Perhaps it’s just the sunk cost fallacy to wish to convince other people of these illogical views. In addition, the editors of the publications paying for these columns are encouraging negative health outcomes by printing it. Perhaps the editors are analogous to the circus ringmasters introducing the freak show exhibit.

It’s as if we are being asked to casually put aside several million years of evolution and consciously ignore the instinctive mental rank order sorting of other humans by attractiveness. Perhaps that’s possible, but the clever money and every sexual interaction in the history of the planet suggests the exact opposite is more likely.

This denial of reality can be neatly explained by Sailer’s first law of female journalism:

The most heartfelt articles by female journalists tend to be demands that social values be overturned in order that, Come the Revolution, the journalist herself will be considered hotter-looking.

More chins than the Hong Kong phone directory…..

The Taliban are wetting zherselves laughing at us

Remember how we’ve not been consulted on the language change that our legal and media institutions have decided we have to make? Yet we have to play whatever manipulative game criminals and those accused of some of the worst crimes decide they want us to play?

Well, it’s contagious. Gone viral like a Fauci research grant:

In case you weren’t aware, Pusey is accused of reckless driving. When he was pulled over, the police were struck by a lorry and four died. He posted a video on social media of the final moments of one.

Even before the conclusion of the court case, we can be fairly certain we’ll all be better off with him locked in a dark hole and then losing the key. Sure, due process an’ all that, but the preponderance of evidence suggests this is not a pleasant individual regardless of whether he’s convicted of a crime.

So, he announced his new pronouns to the judge, attendant court officials and media.

What was the response?

Exhibit A, your Honour:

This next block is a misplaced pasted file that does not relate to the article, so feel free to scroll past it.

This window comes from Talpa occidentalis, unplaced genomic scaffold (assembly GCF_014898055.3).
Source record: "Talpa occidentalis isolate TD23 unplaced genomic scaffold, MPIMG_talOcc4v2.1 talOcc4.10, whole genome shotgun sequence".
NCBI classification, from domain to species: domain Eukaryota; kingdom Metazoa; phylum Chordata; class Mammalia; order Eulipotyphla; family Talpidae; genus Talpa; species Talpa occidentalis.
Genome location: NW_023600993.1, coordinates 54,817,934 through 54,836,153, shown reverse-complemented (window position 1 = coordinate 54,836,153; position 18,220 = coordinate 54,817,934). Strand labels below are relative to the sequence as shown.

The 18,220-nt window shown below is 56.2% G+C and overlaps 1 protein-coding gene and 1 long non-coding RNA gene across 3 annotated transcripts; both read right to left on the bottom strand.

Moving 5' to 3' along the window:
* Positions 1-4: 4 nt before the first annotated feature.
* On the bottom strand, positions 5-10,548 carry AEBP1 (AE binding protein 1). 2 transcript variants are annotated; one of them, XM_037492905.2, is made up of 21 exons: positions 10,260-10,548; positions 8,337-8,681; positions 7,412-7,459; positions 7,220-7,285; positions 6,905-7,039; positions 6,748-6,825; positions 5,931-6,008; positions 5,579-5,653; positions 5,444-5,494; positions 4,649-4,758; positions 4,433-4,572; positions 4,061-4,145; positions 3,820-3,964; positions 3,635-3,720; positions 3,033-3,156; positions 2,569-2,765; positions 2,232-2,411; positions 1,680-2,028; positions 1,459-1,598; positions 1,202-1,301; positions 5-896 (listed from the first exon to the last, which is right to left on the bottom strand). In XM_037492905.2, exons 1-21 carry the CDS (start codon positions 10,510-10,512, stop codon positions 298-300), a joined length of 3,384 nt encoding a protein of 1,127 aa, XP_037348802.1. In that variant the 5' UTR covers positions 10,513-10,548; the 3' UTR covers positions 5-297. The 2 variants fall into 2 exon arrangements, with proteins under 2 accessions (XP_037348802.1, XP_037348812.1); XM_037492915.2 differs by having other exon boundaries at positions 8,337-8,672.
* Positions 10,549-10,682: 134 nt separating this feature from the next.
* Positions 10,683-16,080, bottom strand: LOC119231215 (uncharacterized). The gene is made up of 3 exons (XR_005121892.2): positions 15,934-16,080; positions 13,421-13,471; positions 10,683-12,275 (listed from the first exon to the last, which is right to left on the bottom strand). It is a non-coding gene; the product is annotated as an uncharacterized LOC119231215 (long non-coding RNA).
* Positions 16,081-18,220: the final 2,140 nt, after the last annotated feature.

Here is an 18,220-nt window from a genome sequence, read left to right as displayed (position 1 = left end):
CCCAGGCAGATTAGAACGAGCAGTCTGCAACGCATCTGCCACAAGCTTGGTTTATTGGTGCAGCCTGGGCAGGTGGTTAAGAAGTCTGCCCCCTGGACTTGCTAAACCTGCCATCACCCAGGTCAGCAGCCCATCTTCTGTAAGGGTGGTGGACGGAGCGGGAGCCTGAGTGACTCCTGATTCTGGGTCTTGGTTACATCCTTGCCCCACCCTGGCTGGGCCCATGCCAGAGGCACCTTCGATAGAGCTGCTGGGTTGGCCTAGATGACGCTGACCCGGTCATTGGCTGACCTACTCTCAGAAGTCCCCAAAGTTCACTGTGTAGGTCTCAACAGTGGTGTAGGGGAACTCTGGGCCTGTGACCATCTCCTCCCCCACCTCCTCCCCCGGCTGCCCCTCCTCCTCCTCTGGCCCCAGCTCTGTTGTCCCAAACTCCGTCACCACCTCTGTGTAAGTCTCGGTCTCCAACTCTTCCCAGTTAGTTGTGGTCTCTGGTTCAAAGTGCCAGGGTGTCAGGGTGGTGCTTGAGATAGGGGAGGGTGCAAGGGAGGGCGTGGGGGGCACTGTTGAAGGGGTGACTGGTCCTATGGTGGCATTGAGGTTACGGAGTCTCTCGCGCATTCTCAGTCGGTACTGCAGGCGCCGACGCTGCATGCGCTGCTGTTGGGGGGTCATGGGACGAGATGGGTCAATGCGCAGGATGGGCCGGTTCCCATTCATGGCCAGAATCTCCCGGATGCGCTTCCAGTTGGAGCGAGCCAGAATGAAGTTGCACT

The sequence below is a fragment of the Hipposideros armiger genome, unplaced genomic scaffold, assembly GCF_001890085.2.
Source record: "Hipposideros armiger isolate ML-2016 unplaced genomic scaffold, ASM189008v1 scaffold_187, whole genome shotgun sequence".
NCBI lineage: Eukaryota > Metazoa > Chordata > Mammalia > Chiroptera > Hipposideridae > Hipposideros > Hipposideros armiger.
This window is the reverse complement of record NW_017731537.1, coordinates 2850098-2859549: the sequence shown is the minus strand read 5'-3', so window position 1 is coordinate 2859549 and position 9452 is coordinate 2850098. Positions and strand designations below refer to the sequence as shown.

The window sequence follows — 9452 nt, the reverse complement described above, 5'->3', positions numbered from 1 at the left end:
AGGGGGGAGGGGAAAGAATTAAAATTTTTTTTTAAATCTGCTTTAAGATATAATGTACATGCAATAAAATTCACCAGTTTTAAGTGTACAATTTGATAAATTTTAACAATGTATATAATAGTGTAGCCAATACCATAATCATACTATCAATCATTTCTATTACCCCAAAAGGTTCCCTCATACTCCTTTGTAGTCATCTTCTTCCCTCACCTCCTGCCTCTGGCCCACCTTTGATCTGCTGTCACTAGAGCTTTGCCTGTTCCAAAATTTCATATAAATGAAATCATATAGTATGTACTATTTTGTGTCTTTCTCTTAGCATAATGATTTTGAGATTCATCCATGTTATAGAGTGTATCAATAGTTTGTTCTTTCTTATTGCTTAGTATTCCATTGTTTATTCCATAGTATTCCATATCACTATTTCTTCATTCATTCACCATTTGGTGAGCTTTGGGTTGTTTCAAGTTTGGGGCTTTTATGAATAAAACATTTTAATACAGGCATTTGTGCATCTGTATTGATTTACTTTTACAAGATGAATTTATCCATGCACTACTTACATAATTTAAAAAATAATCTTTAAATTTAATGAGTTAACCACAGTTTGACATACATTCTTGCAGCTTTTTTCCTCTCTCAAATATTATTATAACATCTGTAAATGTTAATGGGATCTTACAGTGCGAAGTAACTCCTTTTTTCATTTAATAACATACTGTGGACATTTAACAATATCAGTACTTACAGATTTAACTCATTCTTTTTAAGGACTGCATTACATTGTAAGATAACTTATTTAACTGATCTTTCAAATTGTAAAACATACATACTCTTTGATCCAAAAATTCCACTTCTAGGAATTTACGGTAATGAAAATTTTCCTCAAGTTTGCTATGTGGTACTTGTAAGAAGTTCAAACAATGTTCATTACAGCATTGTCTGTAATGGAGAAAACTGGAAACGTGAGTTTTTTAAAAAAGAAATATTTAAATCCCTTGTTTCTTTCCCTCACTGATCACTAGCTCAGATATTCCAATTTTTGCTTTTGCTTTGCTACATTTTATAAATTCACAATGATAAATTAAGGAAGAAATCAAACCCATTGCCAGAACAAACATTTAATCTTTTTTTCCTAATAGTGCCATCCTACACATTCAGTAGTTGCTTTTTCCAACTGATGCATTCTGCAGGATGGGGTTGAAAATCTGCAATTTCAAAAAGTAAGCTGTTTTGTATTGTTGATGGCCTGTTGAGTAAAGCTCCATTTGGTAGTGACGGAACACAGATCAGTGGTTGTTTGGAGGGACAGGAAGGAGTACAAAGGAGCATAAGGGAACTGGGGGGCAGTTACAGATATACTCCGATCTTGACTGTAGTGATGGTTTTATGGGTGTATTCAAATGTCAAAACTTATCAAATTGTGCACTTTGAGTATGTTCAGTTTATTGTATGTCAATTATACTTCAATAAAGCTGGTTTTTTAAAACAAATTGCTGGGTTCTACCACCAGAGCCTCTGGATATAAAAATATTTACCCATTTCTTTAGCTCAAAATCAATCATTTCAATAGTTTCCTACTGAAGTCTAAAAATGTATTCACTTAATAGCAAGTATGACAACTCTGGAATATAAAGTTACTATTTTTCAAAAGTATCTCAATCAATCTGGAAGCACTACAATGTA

I’m sure the journalist Erin Lyons is only following the approved style guide for News.Com.Au, but I’d love to ask her what she really thinks about having to write “they” instead of “he” or even the more accurate “despicable cunt”?

Bill’s Opinion

In law, we rightly operate on the principle ei incumbit probatio qui dicit, non qui negat (proof lies on him who asserts, not on him who denies).

But sudden announcements of a change to preferred gender pronouns do not fall into this category. The burden of proof must surely lie with the person who claims to be something the physical and biological evidence refutes.

Sure, we can be polite to these people and, in general day to day life, accomodate their preferences. It’s a free choice we might make, not a request which must be obeyed in all circumstances.

We might debate where in the range of circumstances polite society should ignore a person’s demand to comply with unusual uses of language. But if you feel convicted criminals or those accused of serious crimes should be granted a sudden demand to call them by new names, you and I are living in a different reality.

As with the fable of the Emperor’s New Clothes, it often takes innocent eyes to see the truth. Ask a child what they are looking at in these cases and their answer will be straightforward.

Perhaps Erin Lyons should unlearn her recent education and be welcomed back to the reality the rest of us inhabit.

Preferred pronouns: murderer, killer, psycho

Australia doesn’t have many serial killers or mass murderers. Well, not if one excludes South Australia from the census, anyway.

One of the recent cases involves this person:

“A NSW woman convicted three times for homicide has been arrested again in Sydney.”

Riiiiiight.

In the same news outlet, a report of a child abuser who breaks the gender stereotype for that crime as she is female:

Riiiiight…..

Bill’s Opinion

Imagine looking in from the outside on a society that panders to the whims of triple murderers and child abusers by changing the language and cultural norms of thousands of years. What conclusion might one draw regarding the sustainability of that society?

I have no proof that Reginald Arthurell and James Tubbs aren’t genuinely deeply convinced they were born female in male bodies, or whatever version of the several explanations we are offered for transgenderism, but I do know that the very last people I’m prepared to offer the benefit of the doubt to have been convicted of murder and sexual assault.

Presumably, at some point in the recent past, Catie Mcleod, Audrey Conklin, Michael Ruiz and Emma Colton were summoned to a briefing at Holt Street, Sydney and received instructions on the new style guide for News.Com.Au, requiring their copy to be filed using the preferred pronouns of anyone they write about, regardless of the likely credibility of such demands.

Such a briefing must have occurred as this switch in language is now consistently applied throughout the publication. No journalist is going to get off the spike if they refer to Arthurell as “Reginald” or male.

Meanwhile, 99.9% of people read the reports linked above and feel a visceral disconnect from the words and reality. We read the report of “female” Regina and think, “Fuck off. He’s an evil piece of shit who is taking the piss out of us. He even chose a female name with such an obvious double-entendre rhyme as part of his sick joke. Whoever writes this crap must know this too, so why do they pretend down is up and black is white?“.